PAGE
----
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|The Evangeline Manuscript|
by Walker Chandler
Published by Pike Publishing, 1998
Reviewed by: Greg Slade
When I first asked for a review copy of this book, I was under the impression that it was a Christian work. The "about the author" material inside the back cover gave me pause, with the apparently contradictory information that, while the author is active in Scouting and the Presbyterian Church, he is also an "outspoken opponent of the so-called War on Drugs." Sure enough, where much Christian fiction is really evangelistic tracts in the guise of fiction, The Evangeline Manuscript is pro-drug propaganda in the guise of fiction.
The premise is that a British scientist working on a device to make an aircraft invisible to radar creates a time machine. He travels back to 27 A.D., taking with him his nephew, his nephew's girlfriend, and his nephew's son. Of the foursome, only the girlfriend returns to the present, bringing Jesus of Nazareth with her.
The characters are not that believable, but better drawn than is, sadly, all too often the case. The biggest weakness in that area is that Evangeline, the point of view character, simply doesn't come across as an actual woman, but rather as a man's notion of a woman. In several places, she says things which no woman would ever say, still less put down in writing addressed to a man. (Although men have long suspected that those things are true of women.) The major male characters tend to break down into either "bad guys" or else sexual partners for Evangeline. (Sometimes both.) I hope that Chandler's research into the ways of the Roman world of the first century was more thorough than his research into first century Palestine, as there are a couple of fairly major historical errors in the latter part of the book. (This is besides the revisionist version of Christ and the apostles and their behaviour.)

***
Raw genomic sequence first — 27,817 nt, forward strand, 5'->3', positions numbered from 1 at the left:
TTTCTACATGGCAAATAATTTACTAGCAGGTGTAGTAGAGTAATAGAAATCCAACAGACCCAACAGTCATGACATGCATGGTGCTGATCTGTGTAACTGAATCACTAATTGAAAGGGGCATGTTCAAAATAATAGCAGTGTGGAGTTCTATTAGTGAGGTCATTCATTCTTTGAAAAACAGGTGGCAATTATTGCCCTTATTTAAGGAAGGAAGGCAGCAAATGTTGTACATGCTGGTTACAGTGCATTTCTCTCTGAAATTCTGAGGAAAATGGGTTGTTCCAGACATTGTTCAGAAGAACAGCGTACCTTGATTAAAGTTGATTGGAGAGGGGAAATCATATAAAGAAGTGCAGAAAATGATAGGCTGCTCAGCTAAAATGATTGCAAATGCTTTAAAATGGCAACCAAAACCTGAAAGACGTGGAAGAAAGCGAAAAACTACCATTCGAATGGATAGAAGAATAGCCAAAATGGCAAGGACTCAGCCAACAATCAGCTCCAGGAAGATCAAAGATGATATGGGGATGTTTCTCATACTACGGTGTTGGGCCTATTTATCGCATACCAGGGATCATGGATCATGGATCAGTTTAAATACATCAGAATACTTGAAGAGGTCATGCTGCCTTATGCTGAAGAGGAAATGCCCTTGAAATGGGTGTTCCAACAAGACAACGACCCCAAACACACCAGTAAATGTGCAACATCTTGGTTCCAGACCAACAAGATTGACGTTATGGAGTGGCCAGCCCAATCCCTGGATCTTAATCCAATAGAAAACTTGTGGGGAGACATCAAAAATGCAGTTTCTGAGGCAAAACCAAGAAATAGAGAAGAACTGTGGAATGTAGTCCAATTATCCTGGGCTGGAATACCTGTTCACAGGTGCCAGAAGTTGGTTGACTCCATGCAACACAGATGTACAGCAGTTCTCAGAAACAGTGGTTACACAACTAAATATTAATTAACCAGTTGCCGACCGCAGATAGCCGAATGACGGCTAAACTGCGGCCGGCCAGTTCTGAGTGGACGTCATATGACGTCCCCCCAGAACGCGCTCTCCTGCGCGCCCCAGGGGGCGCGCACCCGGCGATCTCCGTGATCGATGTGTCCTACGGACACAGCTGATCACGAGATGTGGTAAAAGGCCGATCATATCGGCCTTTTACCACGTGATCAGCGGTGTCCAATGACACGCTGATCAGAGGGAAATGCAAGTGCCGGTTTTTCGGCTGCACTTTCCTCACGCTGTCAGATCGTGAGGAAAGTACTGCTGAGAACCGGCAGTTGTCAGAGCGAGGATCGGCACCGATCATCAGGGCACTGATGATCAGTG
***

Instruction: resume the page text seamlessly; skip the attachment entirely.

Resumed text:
Evangeline doesn't actually get to Palestine until about 2/3 of the way through the book, and the meeting with Jesus strikes me as pretty anti-climactic. In fact, Jesus strikes me as pretty anti-climactic. Chandler's Jesus is hellenised, drug-using, rather ineffectual, and frequently confused. In fact, though Evangeline describes him as "charismatic", it's difficult to see what she sees in him beyond sexual attractiveness. (Yes, Chandler goes that far.) In fact, far more miraculous power is attributed to assorted pagan gods and "the Sight" than to Jesus, and his resurrection is more a matter of regaining consciousness, and he is in serious danger of succumbing to infection until Evangeline rushes him off to modern medical attention. At one point, Evangeline invokes the names of the Greek gods to protect Jesus from Roman soldiers, and he doesn't so much as blink. (p. 516) There is no need for repentance or sanctification here, only a matter of free love and "if it feels good, do it." Genesis 1:26 tells us that God said, "Let us make man in our image", and ever since then, people have tried to remake God in their own image. This, it seems to me, is God in the image of the Woodstock generation. In the end, I'm afraid that the only words in the entire book with which I can wholeheartedly concur are the last two: "God is." (p. 534)
Chandler took part in an online interview on the list in May, 2000.
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